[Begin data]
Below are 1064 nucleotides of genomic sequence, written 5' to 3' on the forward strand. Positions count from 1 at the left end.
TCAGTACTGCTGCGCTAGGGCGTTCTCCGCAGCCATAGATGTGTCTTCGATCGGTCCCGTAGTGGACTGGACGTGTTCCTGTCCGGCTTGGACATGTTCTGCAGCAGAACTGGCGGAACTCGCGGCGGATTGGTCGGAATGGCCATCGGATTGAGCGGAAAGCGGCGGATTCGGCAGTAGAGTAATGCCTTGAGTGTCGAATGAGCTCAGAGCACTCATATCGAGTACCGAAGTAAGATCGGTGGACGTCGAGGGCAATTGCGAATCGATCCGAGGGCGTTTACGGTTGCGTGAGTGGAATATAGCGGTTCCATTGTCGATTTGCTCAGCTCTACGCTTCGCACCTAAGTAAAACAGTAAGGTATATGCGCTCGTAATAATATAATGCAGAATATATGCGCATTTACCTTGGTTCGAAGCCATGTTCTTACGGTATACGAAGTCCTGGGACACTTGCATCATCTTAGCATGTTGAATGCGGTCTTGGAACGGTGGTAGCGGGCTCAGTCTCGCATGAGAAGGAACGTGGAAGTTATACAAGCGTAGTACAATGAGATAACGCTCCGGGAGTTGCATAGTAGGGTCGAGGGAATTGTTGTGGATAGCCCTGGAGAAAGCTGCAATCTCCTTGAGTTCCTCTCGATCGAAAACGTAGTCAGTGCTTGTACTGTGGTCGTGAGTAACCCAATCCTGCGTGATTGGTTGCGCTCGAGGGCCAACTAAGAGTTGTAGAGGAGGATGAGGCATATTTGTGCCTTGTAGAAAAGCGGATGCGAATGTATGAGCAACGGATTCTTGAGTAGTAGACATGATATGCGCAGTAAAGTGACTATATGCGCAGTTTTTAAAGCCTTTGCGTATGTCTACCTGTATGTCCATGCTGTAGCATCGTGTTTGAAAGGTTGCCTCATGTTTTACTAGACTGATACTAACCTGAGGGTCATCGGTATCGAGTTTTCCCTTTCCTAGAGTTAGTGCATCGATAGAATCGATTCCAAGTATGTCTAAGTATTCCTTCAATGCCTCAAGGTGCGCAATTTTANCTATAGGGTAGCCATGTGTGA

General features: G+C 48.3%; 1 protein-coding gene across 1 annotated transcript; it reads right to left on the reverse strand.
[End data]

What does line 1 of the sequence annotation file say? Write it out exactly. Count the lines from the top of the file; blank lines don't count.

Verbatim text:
Below are 1064 nucleotides of genomic sequence, written 5' to 3' on the forward strand. Positions count from 1 at the left end.